ED (Emergency Department)...well, it's not exactly the kind of stress you would have in CCU, but the kind of cases, the variety, the surprises, the critical thinking, the more practical applications towards my own life...the similarity with my past experience while I was a GP in the Philippines, I guess I don't have much to fear. There may be different equipment that I needed to learn, but I am quite a gadget junkie so equipment do not intimidate me, nor computers. The one thing that almost stopped me from trying that one was the circulating reputation of the ED personnel: that they eat their young. Well, I guess that is not entirely different from the scenario I suffered in the hands of senior nurses when I was undergoing my clerkship and internship rotations before getting my MD license in the Philippines. Given the past circumstances of my life where I have had humbling experiences, and have come to accept that whatever I know now or understand now just made me realize how little I actually do understand (as in, God's work is just so amazing I cannot pretend that I understand exactly how He designed the human body), I have learned to get along well with people, and have converted several toughies into softies when they interact with me. Not that I suck up, I just make them realize I am not someone who will challenge them or intimidate them, that I will willingly accept whatever they can and will teach me and I will be very appreciative of that, because I know I DO NOT KNOW EVERYTHING.

Well, despite the warnings I received from friends and co-workers, I went ahead and applied. Not sure that I would like it. But I did think that if I would get stuck in rehab for another year, I would get stagnant mentally and skills-wise. ER, on the other hand, is such a very good experience to have, because after a year or so (or even less), I can find work virtually anywhere. One thing that attracts me to nursing is the TRAVEL NURSING opportunities, and the per diem rates. The hospital closest to me always have ER openings, both for per diem and regular positions. ALWAYS. And since ER nurses are in demand, I will never fear of becoming RIF'ed. Rather, I might always be called to fill in for one who calls out. Plus, I want to get all those certifications that are a requirement of other in demand departments -- ACLS, EKG interpretation, PALS...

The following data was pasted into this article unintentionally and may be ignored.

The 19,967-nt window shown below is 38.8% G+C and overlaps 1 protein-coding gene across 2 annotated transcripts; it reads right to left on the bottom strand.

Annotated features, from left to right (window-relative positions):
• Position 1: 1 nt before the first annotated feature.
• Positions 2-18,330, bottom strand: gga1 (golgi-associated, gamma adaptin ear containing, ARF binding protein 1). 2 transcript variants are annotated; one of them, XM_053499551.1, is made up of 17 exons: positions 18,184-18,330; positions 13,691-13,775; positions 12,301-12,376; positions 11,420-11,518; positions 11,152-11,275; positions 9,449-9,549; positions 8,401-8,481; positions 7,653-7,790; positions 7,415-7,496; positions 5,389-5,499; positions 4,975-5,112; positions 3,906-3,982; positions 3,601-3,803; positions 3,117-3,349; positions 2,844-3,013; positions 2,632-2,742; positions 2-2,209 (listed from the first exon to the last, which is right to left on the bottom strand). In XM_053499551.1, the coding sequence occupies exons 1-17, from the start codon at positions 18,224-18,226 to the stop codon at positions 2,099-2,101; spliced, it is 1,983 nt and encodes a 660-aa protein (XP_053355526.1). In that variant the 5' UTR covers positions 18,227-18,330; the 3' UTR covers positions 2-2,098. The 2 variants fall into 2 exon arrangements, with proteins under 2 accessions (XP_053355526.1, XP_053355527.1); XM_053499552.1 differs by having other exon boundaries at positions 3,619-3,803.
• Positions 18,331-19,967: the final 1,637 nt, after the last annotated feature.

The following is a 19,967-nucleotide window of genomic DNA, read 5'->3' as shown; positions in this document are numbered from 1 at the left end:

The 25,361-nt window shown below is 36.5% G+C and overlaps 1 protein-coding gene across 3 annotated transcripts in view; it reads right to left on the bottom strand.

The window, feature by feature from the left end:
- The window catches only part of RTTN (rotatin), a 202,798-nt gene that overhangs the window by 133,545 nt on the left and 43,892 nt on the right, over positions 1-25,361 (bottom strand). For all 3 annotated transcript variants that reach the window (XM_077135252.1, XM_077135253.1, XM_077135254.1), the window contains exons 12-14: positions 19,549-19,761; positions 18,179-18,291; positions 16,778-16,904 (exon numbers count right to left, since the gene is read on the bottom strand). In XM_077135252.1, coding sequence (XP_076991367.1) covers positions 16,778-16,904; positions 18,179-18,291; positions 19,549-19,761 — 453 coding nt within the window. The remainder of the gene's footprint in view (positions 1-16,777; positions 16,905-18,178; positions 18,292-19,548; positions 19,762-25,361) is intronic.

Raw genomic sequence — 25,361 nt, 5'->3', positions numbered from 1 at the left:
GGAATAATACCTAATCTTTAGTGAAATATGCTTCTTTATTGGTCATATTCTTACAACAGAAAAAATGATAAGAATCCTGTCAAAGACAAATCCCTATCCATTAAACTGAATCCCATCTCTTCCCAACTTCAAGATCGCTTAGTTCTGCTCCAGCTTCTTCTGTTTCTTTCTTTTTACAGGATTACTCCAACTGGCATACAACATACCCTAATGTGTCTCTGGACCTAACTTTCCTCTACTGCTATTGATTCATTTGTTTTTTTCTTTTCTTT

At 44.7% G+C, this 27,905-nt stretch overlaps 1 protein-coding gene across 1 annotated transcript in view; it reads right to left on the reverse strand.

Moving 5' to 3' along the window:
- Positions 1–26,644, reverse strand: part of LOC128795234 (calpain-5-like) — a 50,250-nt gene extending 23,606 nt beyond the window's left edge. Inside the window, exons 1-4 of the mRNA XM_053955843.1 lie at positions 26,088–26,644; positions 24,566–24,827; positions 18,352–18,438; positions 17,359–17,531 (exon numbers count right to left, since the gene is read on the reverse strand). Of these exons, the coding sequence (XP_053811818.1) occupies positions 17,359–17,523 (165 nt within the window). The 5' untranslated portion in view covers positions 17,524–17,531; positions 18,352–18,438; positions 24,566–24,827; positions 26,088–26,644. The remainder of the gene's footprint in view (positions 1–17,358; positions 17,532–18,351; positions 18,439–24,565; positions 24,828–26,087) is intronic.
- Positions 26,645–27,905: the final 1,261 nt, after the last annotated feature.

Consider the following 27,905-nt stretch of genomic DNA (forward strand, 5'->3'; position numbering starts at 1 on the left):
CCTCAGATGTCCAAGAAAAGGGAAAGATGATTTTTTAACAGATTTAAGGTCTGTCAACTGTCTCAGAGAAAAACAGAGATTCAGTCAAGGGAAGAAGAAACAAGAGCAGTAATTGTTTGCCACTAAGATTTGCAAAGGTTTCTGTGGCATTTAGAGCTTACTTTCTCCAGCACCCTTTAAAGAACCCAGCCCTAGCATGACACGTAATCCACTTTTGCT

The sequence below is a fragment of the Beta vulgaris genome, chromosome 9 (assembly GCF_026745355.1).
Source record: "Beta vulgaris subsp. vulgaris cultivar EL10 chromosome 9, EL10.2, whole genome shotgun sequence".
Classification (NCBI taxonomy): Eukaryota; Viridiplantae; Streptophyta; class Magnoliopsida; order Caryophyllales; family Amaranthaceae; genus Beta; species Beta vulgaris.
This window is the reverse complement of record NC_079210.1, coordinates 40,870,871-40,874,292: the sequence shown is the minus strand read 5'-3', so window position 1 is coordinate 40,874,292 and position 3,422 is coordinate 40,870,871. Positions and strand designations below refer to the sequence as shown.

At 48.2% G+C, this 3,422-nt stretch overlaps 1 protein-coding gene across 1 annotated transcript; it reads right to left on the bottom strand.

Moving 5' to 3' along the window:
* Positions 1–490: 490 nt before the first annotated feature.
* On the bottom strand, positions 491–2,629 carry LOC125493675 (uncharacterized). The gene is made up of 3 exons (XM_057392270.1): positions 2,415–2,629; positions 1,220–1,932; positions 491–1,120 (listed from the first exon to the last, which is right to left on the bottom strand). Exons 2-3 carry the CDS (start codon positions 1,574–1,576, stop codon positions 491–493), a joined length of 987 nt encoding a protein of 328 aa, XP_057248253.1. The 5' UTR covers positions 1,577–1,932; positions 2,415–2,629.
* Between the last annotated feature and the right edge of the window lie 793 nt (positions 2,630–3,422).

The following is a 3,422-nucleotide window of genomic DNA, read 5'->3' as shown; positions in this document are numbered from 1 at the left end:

I got an interview, and there was instant feeling of being at home. I had positive vibes with the two interviewers (manager and educator). I got the job (well, according to one of my co-workers, ER's are always desperate for nurses). After learning more about my past experiences, they even went as far ahead as me probably being a mentor, taking the TNCC and other higher trainings. (I was thinking, hey...slow at a time). Anyway, maybe I looked confident enough that they became confident about my abilities, although I was quite upfront about the lack of abilities for the more complicated cases that really warranted a hospital (not clinic) visit, but they knew I could be trained. Ain't that the most important trait anyway? --- trainable. Another area they were concerned about was the use of the new computer system. I assured them I was, as a matter of fact, a superuser back in rehab. I was one of the few who had to walk others through the new system, simply because training for that was a breeze to me.

I started 1st week of May, when I was suffering from severe allergy that I almost feared I would be very vulnerable if I worked in the ER because my skin was so damaged (and on this very day I am posting this, is the first day I saw and felt my skin come back to an almost normal state that now I can expose it to air without sloughing skin and itching). It was a nightmare allergic attack-turned to atopic dermatitis event. Luckily, today I realized I am not that immunocompromised, and I can continue to enjoy the ER.